An edit summary is a brief explanation of an edit to a Wikipedia page. When you edit a page, there is a small text entry field labeled Edit summary located under the main edit box and above the Save page button. Edit summaries are displayed in lists of changes (such as page histories and watchlists), and at the top of diff pages.
It is good practice to fill in the Edit summary field, or add to it in the case of section editing, as this helps others to understand the intention of your edit. To avoid accidentally leaving edit summaries blank, you can select "Prompt me when entering a blank edit summary" on the Editing tab of your , if you have created an account.
Always provide an edit summary
It is considered good practice to provide a summary for every edit
, especially when (undoing) the actions of other editors or deleting existing text; otherwise, people may question your motives for the edit.
Accurate summaries help other contributors decide whether it is worthwhile for them to review an edit, and to understand the change should they choose to review it. When a major edit (e.g. deletion of a substantial amount of text) doesn't have an edit summary, there are fewer reasons to and busy editors may be more inclined to revert the change without checking it in detail. Summaries are less important for minor changes (which means generally unchallengeable changes such as spelling or grammar corrections), but a brief note like "fixed spelling" is helpful even then.
How to summarise
Summarise. Summarise the change, even if only briefly; even a short summary is better than no summary.
Explain. Give reasons for the change, if there is a reasonable chance that other editors may be unclear as to why it was made.
Abbreviations. Abbreviations should be used with care. They can be confusing for new contributors. For an explanation of some commonly used abbreviations, see this .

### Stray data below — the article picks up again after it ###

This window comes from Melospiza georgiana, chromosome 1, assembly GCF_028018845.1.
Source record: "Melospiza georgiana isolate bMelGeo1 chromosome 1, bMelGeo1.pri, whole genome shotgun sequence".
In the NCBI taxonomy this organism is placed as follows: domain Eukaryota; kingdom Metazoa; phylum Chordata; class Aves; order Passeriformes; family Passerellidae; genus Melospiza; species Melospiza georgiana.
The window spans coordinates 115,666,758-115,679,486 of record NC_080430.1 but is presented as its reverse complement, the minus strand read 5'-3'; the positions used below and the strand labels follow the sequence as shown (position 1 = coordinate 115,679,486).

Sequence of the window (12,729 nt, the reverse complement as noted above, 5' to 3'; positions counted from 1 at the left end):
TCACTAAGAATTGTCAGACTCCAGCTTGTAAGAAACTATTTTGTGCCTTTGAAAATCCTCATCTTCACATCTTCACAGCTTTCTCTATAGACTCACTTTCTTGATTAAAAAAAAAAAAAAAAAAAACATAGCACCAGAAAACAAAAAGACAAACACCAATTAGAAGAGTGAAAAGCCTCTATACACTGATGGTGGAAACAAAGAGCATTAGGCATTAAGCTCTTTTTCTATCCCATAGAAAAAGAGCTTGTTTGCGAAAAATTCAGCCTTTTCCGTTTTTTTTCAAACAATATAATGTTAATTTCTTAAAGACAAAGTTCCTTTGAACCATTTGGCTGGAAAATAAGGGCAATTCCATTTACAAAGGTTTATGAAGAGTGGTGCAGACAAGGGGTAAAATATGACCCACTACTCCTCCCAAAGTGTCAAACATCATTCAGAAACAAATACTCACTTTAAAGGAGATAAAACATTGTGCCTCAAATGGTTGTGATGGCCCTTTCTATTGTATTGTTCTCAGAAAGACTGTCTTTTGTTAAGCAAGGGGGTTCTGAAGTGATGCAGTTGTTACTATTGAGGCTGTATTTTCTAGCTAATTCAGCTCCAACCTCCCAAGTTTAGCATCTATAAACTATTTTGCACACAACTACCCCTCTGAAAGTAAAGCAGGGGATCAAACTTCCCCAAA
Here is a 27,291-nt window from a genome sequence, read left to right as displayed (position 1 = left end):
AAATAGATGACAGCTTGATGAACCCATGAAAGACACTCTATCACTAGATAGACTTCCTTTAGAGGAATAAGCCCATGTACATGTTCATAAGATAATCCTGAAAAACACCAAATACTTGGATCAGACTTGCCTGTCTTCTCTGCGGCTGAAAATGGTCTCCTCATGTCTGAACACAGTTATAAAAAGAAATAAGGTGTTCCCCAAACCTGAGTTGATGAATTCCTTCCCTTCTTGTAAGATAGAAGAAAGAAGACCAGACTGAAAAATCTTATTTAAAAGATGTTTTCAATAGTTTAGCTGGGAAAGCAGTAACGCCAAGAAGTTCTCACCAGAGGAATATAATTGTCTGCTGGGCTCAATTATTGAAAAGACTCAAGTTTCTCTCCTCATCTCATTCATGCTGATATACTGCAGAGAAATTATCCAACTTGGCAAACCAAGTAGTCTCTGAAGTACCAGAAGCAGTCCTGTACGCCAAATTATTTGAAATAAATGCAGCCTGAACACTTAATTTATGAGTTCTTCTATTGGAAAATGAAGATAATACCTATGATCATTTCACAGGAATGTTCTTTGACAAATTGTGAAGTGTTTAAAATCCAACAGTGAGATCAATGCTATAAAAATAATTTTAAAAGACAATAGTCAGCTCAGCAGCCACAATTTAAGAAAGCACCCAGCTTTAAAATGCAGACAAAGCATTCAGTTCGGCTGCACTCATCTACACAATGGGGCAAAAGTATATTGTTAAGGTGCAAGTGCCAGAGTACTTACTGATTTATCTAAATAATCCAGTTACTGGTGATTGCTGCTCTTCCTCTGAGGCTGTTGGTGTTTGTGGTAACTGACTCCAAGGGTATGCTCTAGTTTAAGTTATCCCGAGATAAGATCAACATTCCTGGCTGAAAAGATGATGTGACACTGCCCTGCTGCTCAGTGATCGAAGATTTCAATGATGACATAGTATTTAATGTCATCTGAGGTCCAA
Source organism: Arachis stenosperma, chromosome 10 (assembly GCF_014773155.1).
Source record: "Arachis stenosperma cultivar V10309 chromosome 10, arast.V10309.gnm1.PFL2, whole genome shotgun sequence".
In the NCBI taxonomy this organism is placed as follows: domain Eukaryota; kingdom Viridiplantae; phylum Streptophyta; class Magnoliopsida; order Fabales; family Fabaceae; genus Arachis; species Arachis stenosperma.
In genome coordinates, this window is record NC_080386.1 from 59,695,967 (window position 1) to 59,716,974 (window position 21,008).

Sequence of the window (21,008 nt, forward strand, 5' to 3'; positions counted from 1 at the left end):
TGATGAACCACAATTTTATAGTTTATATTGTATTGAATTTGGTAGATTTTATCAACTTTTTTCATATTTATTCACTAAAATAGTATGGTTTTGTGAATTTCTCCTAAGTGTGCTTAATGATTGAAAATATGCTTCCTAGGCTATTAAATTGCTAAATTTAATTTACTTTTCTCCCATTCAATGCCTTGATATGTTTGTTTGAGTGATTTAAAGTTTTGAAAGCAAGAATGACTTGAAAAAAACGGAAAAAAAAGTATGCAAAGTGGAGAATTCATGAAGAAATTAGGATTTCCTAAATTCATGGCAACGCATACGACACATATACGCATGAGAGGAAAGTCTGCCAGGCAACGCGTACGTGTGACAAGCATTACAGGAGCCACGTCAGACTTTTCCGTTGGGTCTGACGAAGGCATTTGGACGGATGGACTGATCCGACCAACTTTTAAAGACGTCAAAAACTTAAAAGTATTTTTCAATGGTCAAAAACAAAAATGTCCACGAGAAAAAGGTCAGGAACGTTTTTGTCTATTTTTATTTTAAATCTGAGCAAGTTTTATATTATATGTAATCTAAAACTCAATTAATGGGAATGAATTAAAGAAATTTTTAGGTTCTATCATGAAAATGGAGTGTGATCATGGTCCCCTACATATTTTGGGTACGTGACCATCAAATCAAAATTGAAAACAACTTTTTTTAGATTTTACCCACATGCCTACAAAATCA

Talk pages. When editing , consider copying your comment to the edit summary, if it is brief; this allows users to check Recent changes, Page history and User contributions (see below) very efficiently. It also reduces the load on the servers.
Expand on important information. Readers who see only the summary might not get the entire picture. Prevent misunderstanding: If an edit requires more explanation than will fit in the summary box, use the to give more information, adding "See Talk" or "See Discussion Page" to the summary.
Avoid misleading summaries. Mentioning one change but not another one can be misleading to someone who finds the other one more important; add "and misc." to cover the other changes.
Avoid inappropriate summaries. Editors should explain their edits, but not be overly critical or harsh when editing or reverting others' work. This may be perceived as uncivil, and cause tension or bad feelings, which makes collaboration more difficult. Explain what you changed, and cite the relevant policies, guidelines or principles of good writing, but try not to target or to single out others in a way that may come across as an attack or an insult.
Use of edit summaries in disputes
Proper use of edit summaries is critical to resolving content disputes
. Edit summaries should accurately and succinctly summarize the nature of the edit, especially if it could be controversial. If the edit involves reverting previous changes
, it should be marked as a revert ("rv") in the edit summary.
Avoid using edit summaries to carry on debates or negotiation over the content or to . This creates an atmosphere where the only way to carry on discussion is to revert other editors! If you notice this happening, start a section on the talk page and place your comments there. This keeps discussions and debates away from the article page itself. For example: